Hapa Ramen chef Richie Nakano is known for his hot takes on Twitter, but even his most ardent banter buddies were left speechless by the news that he'd been fired from the restaurant over the weekend. Nakano told Inside Scoop that tech investor Owen Van Natta (Facebook, Zynga), who'd bought both the Hapa Ramen name and brand in order to help Nakano get his brick-and-mortar open, decided to let him go after only four months in business, out of concern that the restaurant had yet to turn a profit. Of course, as any small businessperson can tell you, that's an absurd timeline for a business of Hapa's size to reach that goal—much less a new restaurant in the highly competitive San Francisco market.
Nakano says that Van Natta, concerned about Hapa's finances, brought on director of operations Deborah Blum (formerly of Starbelly and Beretta), and that the pair strongly encouraged him to change his menu, in order to cut costs in both the food and labor departments. "I said we can trim here and there, while we keep going in the right direction," he told Inside Scoop. "But my food is my food, so to dumb it down or use not good ingredients — I can't do that."
For her part, Blum told Inside Scoop that "the viability of the business was seriously in question...a drastic change in strategy was necessary." But it seems that the Culinary Sassmouth™ also got himself in hot water thanks to his take-no-prisoners Internet personality. In addition to his hilarious and profane tweets, Nakano has never been shy about backtalking Yelpers, and he even took Michael Bauer to the mat with a pointed menu annotation after receiving a mixed review a couple of weeks ago. Blum was clearly not a fan: "I believe that the social media personality and the customer reviews of a business are very important and we are looking forward to creating a more positive environment in both of those regards," she told Inside Scoop.
The firing has thrown Hapa's entire operation into disarray: the restaurant has been shuttered since Saturday, with a voicemail message saying it's closed "indefinitely," and the entire staff appears to have been let go. It's unclear whether Blum and Van Natta, who are also opening nearby Citizen Fox later this year, will keep the concept or shift to an entirely new one, especially with #BoycottHapaRamen becoming a hot hashtag among Nakano's fans and friends on Twitter. But either way, the loss is a devastating one for Nakano, who worked for five years to build the Hapa brand through his farmer's market stand and pop-ups.
I'm very sad about not being a part of Hapa anymore. It was my baby, my life, and it's been taken away from me.— Richie Nakano (@linecook) March 28, 2015
But I'm not going to be a part of something that dilutes five years of hard work, sacrifice and passion to make a quick buck— Richie Nakano (@linecook) March 28, 2015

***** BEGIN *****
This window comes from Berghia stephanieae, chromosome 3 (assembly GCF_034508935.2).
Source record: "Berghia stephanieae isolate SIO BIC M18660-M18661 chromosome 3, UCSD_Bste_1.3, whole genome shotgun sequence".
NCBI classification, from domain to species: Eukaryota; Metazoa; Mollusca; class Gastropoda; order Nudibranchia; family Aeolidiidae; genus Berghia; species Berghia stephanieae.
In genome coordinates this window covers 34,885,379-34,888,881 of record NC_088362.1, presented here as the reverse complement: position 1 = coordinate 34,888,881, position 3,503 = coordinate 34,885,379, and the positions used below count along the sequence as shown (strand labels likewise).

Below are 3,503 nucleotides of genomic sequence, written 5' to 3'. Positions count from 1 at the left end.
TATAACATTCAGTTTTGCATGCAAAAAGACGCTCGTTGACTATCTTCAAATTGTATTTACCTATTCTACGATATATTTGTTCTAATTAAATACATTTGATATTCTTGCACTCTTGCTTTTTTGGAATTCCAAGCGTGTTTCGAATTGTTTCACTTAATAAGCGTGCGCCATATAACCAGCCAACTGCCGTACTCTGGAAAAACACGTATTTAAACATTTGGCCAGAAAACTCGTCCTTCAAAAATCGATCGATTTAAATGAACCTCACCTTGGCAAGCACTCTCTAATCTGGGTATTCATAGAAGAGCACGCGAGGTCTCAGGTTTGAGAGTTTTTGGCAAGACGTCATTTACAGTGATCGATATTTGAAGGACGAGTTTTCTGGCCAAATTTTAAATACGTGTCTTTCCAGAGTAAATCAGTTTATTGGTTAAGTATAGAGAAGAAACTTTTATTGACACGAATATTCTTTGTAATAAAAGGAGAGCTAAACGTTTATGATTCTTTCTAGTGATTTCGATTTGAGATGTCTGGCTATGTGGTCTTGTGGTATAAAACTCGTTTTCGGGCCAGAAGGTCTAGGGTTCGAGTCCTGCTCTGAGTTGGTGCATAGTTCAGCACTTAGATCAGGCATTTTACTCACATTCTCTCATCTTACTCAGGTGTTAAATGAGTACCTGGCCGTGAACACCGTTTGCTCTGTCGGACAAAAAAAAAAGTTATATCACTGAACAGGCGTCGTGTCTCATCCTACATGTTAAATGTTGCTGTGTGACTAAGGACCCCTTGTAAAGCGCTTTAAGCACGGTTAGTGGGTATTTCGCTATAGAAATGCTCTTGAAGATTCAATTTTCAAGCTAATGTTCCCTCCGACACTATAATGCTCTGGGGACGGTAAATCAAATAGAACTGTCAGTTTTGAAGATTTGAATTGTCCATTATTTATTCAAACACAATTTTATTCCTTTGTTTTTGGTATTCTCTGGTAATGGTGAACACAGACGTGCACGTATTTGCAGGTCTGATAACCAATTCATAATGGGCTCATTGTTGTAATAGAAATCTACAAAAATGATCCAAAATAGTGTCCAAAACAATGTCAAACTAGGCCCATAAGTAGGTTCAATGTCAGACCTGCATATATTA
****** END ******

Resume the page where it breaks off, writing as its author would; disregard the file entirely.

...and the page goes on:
Like, if you read that inside scoop piece they say they want a different personality for the social media. People LOVE the Hapa social media— Richie Nakano (@linecook) March 28, 2015
RIP Hapa Ramen 2010-2015. The past five years brought me some of the best people and experiences I've ever had in my life. (1/2)— Richie Nakano (@linecook) March 30, 2015
It's been a very difficult, sad week but I'm still proud of everything Hapa accomplished and stood for. I'm happy that Hapa existed. (2/2)— Richie Nakano (@linecook) March 30, 2015
Update, 12:57 pm: The Hapa situation keeps getting weirder. The restaurant's website has been taken down, as has its Tumblr. However, its Twitter account remains online, and Nakano or one of his staff appear to still have the keys to the Facebook page:
Update, 7:37 pm: Blum and Van Natta have released a statement to the press that reads as follows:
- Richie Nakano was an employee, not an owner. He sold his ownership and the Hapa brand in July 2014 for $20,000 and was hired to the executive chef position with above-market salary and full health benefits. As part of the terms, Nakano accepted certain responsibilities as executive chef and signed an employment agreement that required him to efficiently manage food and labor costs. Unfortunately, those costs were consistently and significantly over budget (twice the industry standard). Management provided Nakano with every possible opportunity to generate a solution, but culinary expenses remained well beyond a reasonable range. Nakano was not expected to make Hapa profitable in the course of four months' time; the critical issue is that he refused to cooperate with management to acknowledge and remedy financial concerns and work with stakeholders to put Hapa on track toward profitability.
- Nakano was not fired. He presented a list of demands and told the owners that if they did not agree to these conditions, he would quit. His proposed terms conflicted with the employment agreement he signed and were unworkable, and the parties agreed to a mutual separation.
- Hapa staff was not fired. All but two of Hapa's line cooks are currently employed by the business; today they're doing prep work for a tasting related to the concept that will replace Hapa. The management also extended an offer of income to Hapa's top servers and the kitchen staff to support them during the restaurant's period of closure.
- We believe that Richie Nakano is incredibly talented and our intent was to partner with Richie to operate a viable and successful restaurant business. We sincerely wish him the very best.
For his part, Nakano disputes the statement. "I would never leave the thing that I built and loved," he told Inside Scoop. "They made it clear that they did not want me working there any longer." He also told The Bold Italic that 35 of the restaurant's servers, cooks, and bartenders lost their jobs.